A: We prefer to say there’s a brain-gut interaction. They once did this study that you probably could not do today, where they took this med student and they measured what’s called the amplitude of the colonic contraction. They measured the baseline of the colonic contraction on the student, which appeared to be normal. Then they did a biopsy and told the student that he had a cancer when he didn’t. Then they re-did the contraction test and it was off the charts. Then they told him everything was fine and his readings returned to normal. So there definitely is a brain interaction there, but I don’t want people to think it’s all in their head either. Stress and anxiety can definitely play a big factor in some patients, but I don’t think it’s in every patient. But there is a brain-gut interaction, so we try to look at the wiring between the brain, the gut and the autonomic nervous system.
Q: Another big illness associated with the gastrointestinal system is Crohn’s disease. It’s a systemic autoimmune disease, but why does it seem to cause such problems in the intestines?
A: Crohn’s often affects the colon first, but it can affect other organs like the eyes, joints and skin. It’s an autoimmune condition, but sometimes in medicine when a disease doesn’t have an etiology, we name it after a patient or physician. I think that kind of condition is definitely autoimmune, but we don’t know why it primarily affects the colon and small bowel. It’s a minority of patients who experience the extra-intestinal manifestations.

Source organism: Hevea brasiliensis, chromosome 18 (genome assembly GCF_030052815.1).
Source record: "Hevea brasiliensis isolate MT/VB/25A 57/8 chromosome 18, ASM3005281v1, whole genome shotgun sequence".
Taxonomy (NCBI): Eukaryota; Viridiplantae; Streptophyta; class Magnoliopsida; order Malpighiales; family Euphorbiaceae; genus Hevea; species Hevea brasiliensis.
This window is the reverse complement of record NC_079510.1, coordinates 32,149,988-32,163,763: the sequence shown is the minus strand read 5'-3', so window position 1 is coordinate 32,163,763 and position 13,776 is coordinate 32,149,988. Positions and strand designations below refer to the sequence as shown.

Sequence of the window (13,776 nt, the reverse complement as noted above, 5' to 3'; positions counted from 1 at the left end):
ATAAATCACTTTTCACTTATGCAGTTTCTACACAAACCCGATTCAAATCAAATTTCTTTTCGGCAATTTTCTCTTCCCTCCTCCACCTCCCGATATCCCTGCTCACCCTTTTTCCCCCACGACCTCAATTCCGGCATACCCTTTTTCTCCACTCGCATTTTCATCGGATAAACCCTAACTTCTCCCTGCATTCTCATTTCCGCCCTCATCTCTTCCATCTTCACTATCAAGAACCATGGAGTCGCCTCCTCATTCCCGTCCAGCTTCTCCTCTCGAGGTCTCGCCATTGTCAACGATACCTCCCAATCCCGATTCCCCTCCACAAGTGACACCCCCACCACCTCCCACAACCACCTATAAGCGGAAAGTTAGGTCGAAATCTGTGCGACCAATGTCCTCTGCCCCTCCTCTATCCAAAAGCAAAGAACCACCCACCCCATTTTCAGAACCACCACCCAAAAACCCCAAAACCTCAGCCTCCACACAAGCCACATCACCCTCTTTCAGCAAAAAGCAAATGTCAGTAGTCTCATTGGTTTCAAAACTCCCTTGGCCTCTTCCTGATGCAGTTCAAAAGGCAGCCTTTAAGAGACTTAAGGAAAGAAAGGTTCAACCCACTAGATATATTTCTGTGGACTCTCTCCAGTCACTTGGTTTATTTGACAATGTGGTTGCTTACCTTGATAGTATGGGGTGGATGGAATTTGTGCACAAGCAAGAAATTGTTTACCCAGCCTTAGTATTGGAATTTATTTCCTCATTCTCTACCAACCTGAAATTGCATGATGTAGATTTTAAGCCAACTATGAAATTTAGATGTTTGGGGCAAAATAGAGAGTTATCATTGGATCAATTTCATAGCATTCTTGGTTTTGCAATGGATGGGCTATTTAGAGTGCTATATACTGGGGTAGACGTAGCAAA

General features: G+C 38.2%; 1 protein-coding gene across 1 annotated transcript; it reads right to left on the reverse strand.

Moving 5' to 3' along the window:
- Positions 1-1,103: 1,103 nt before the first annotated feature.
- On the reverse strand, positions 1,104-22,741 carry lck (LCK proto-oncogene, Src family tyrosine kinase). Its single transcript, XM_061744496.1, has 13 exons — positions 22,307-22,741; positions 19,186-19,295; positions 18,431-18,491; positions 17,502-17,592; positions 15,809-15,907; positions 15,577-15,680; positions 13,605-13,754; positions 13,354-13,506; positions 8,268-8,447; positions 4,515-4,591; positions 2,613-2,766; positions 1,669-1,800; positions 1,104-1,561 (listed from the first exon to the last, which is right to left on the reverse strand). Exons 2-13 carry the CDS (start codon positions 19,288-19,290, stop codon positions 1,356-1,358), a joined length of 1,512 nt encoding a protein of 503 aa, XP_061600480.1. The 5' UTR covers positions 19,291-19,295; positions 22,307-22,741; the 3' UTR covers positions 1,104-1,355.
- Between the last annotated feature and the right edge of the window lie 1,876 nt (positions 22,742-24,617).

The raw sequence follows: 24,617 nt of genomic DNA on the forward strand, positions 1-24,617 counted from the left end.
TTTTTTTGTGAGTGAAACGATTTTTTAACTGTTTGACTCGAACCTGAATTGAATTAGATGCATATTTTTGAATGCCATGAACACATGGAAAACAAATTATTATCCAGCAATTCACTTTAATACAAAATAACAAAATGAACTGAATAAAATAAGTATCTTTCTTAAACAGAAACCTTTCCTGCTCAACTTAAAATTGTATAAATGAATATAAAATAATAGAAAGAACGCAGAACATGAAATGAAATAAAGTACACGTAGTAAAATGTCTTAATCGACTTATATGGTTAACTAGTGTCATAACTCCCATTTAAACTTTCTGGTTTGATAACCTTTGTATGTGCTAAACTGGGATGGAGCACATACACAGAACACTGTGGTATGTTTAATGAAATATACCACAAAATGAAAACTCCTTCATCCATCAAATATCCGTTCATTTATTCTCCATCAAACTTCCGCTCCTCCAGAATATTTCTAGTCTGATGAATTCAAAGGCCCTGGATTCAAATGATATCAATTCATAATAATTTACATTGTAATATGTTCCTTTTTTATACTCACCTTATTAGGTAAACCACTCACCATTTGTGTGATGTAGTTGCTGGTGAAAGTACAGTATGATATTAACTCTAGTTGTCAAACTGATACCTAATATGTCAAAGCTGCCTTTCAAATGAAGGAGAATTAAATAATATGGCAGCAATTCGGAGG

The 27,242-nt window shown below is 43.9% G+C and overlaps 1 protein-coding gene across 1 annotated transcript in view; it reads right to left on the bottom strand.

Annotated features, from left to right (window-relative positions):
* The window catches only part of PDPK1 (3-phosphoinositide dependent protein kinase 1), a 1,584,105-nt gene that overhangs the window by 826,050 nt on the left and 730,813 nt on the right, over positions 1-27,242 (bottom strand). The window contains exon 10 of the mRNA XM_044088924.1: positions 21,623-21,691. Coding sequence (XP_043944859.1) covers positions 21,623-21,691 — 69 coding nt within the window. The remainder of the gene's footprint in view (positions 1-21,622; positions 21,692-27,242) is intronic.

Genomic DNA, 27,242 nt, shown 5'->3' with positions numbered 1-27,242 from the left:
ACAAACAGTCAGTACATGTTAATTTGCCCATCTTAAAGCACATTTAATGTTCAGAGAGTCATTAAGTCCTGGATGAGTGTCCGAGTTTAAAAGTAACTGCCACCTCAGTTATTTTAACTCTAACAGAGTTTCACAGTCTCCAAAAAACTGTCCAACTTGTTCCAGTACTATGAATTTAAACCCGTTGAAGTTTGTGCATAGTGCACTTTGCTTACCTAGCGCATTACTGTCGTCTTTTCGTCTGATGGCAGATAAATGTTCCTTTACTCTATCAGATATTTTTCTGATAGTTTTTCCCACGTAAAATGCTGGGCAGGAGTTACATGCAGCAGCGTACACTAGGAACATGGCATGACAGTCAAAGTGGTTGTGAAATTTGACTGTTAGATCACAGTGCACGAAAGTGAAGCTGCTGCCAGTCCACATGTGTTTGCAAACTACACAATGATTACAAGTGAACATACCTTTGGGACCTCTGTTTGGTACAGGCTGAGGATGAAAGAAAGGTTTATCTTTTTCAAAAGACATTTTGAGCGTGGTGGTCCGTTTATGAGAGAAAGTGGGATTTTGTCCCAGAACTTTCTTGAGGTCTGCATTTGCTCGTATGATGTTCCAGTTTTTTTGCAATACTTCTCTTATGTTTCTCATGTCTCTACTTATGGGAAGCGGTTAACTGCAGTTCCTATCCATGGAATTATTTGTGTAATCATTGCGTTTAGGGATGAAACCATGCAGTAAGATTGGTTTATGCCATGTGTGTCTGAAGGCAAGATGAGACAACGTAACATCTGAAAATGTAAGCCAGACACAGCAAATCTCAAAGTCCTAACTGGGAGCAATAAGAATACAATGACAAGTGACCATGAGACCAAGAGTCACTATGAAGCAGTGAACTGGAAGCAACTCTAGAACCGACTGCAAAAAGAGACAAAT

Q: With as large and complex a system as you’re dealing with, how broad does your knowledge base need to be compared to other specialties?
A: It’s exciting and interesting. There’s a lot I can do without relying on other specialties. You can do some somewhat surgical things, you can investigate symptoms by yourself, order tests. So we can do a lot of good ourselves.
Name: Jeffrey A. Goldstein, M.D.
Position: Gastroenterologist at F.F. Thompson Hospital
Education: University of Rochester School of Medicine and Dentistry; University of Miami School of Medicine
Affiliations: F.F. Thompson; Rochester Regional Health
Organizations: American College of Gastroenterology; Bockus International Society of Gastroenterology
Family: Daughter, 13
Hobbies: Sports, time with family, exercising
In the News
Goldstein Joins UR Thompson Gastroenterology
With more than 20 years’ experience in the greater Rochester region, gastroenterologist Jeffrey A. Goldstein joined UR Thompson Gastroenterology at F.F. Thompson Hospital Sept. 8. A fellow of the American College of Gastroenterology and member of the Bockus International Society of Gastroenterology, Goldstein most recently practiced at the Digestive Center of Western NY in Rochester. He is board-certified in gastroenterology, having completed his residency at the University of Rochester School of Medicine and Dentistry, followed by a gastroenterology fellowship through the University of Miami School of Medicine in Florida. Goldstein treats a number of digestive conditions, including acid reflux/heartburn, irritable bowel syndrome, celiac disease, Crohn’s diseases/ulcerative colitis and other conditions.